Academic conference on Israel

 

Sir, – The Irish Federation of University Teachers is deeply concerned at attempts to block the holding of an important conference entitled “International Law and the State of Israel: Legitimacy, Exceptionalism, Responsibility”, which is scheduled to take place in University College Cork from March 31st to April 2nd. We remain confident that UCC, by agreeing to host this conference despite significant political pressure not to do so, will make a strong statement in support of academic freedom and free speech.

Academic freedom is a core value of any university worldwide worthy of the title. We in Ireland can also be very proud of the fact that we are one of the very few countries which has enshrined the right to academic freedom in our laws (The Universities Act 1997).

Universities must guard with great vigilance their right (and duty) to facilitate free and open debate and discussions on all topics and subjects regardless of how controversial those topics might be.

The fact that this country in the past year allowed and facilitated critical analyses of the legitimacy and morality of the 1916 Rising (a critical event in the history of our country) shows, we can be proud to say, that we care enough about freedom of expression not to simply pay lip-service to the ideal.

There are some disturbing reports that certain sections within the management apparatus in UCC are opposed to the holding of the conference on the grounds of the cost and inconvenience of providing security and safety for the participants. To succumb to such arguments would be the equivalent of banning foreign students because of the risk of racist attacks or limiting the rights of female students as a “defence” against sexual assaults.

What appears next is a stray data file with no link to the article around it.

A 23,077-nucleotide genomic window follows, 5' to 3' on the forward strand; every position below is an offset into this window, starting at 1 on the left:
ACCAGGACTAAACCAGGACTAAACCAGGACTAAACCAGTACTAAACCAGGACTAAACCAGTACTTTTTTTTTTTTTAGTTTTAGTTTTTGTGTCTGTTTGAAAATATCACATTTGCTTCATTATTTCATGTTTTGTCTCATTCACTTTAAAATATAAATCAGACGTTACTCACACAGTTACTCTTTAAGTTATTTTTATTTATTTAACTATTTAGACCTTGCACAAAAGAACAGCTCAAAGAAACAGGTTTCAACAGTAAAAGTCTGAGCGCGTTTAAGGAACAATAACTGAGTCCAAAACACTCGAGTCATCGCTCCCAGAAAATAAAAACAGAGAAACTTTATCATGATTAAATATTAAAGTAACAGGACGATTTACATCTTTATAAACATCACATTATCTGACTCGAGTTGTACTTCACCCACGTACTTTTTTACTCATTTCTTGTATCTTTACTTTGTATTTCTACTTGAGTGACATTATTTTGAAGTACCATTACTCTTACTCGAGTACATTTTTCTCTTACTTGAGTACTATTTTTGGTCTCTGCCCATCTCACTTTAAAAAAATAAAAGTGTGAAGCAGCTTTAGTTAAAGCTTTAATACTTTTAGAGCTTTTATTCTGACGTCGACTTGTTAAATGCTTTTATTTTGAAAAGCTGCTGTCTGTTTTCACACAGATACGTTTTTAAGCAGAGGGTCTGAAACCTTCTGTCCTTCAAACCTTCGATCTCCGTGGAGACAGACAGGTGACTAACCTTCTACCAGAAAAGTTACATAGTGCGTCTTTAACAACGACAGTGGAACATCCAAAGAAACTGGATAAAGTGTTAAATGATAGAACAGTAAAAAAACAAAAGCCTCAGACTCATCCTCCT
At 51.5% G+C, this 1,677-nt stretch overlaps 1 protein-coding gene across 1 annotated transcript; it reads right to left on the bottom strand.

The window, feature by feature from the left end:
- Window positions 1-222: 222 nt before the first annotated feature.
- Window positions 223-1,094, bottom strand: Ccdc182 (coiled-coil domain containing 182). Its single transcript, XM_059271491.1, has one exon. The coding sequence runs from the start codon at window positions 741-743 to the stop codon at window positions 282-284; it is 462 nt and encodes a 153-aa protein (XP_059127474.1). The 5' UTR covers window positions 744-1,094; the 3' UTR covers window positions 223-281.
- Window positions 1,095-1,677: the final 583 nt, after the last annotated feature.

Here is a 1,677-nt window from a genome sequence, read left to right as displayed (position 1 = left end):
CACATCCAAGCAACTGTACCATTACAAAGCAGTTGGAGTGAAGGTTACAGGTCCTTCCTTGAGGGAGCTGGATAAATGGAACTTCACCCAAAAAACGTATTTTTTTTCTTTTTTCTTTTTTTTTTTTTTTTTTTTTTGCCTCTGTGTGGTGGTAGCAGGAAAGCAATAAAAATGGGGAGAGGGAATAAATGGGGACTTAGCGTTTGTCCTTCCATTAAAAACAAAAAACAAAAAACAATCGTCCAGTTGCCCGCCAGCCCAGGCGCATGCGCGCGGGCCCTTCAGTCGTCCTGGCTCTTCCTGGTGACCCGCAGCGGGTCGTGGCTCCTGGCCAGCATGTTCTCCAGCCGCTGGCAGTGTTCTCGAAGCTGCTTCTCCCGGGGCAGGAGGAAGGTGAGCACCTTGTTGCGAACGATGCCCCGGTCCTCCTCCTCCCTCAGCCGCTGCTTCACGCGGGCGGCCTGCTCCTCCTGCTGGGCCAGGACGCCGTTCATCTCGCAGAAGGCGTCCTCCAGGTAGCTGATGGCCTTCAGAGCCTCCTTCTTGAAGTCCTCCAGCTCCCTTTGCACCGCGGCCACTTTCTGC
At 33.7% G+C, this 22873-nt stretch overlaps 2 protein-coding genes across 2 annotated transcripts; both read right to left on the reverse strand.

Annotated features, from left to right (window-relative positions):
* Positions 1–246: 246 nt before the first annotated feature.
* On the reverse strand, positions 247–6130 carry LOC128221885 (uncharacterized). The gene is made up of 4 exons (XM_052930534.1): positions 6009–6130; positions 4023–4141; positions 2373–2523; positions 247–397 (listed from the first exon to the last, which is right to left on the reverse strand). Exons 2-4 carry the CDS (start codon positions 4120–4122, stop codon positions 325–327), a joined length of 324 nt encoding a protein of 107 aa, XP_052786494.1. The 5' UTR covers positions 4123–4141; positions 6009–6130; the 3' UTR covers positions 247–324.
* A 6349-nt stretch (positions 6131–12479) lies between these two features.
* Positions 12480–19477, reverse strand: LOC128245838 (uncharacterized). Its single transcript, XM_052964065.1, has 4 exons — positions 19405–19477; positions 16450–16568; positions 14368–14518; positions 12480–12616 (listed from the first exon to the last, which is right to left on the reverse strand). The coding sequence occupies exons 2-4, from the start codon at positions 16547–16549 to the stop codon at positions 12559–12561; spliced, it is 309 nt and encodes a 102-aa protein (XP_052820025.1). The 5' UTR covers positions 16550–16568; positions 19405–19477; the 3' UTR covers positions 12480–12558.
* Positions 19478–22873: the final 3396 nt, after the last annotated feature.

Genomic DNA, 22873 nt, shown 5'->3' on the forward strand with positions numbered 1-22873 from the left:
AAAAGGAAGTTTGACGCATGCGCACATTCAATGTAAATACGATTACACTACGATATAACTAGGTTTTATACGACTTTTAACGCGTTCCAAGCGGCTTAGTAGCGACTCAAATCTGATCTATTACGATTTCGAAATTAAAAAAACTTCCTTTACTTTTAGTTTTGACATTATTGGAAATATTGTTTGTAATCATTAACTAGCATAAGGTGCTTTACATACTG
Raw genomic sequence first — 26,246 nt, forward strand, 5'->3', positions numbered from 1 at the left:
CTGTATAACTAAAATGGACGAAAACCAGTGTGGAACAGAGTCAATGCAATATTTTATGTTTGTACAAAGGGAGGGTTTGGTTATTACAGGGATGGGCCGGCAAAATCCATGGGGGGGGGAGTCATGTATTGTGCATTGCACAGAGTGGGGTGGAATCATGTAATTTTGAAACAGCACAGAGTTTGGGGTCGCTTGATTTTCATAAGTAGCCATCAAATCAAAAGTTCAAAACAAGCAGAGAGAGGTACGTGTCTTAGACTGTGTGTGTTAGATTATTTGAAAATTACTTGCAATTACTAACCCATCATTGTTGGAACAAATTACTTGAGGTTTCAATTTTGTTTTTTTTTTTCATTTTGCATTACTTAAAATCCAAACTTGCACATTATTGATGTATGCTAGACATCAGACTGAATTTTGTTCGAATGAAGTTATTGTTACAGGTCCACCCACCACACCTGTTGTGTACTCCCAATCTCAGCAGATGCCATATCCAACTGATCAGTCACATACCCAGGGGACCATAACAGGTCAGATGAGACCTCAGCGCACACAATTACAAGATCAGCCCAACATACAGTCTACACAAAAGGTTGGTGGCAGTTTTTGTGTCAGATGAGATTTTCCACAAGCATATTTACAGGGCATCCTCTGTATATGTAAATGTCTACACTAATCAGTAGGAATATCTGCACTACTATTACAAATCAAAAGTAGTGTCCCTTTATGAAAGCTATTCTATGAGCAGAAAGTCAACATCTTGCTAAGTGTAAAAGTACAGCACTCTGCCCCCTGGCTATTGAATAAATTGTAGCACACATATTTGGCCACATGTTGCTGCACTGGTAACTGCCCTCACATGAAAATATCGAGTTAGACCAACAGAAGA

I intend to attend this conference not merely to show my support for the brave organisers but because I know that I am likely to learn a lot about a very important topic from listening to the superb panel of speakers who will address the conference. – Yours, etc,

MIKE JENNINGS,

General Secretary,

Irish Federation

of University Teachers,

Merrion Square,

Dublin 2.

Sir, – The proposed “academic” conference on Israel and international law was one that was always going to be academic anyway, as far as any real academic activity was concerned, such as the exchange of differing perspectives with a view to reaching some enlightened and meaningful conclusions. This was obviously never going to be possible given that around 40 of the speakers to address it were going to present solely the anti-Israel viewpoint and only a handful the pro-Israel position.

Such a proposed loaded assembly of people meeting to present an overwhelming one-sided presentation of issues regarding the international law and Israel would seem to constitute less an academic conference and more a political one, where only one country was on the menu selected for criticism.

On the other hand, had it been a balanced conference dealing with the international law as it has related to all of the countries party to the longstanding Israel-Palestine-Arab conflict – and one where there were a similar number of speakers from all of the sides – then its conclusions would not have been so foregone and would have deserved genuine credibility. – Yours, etc,

IVOR SHORTS,

Rathfarnham,

Dublin 16.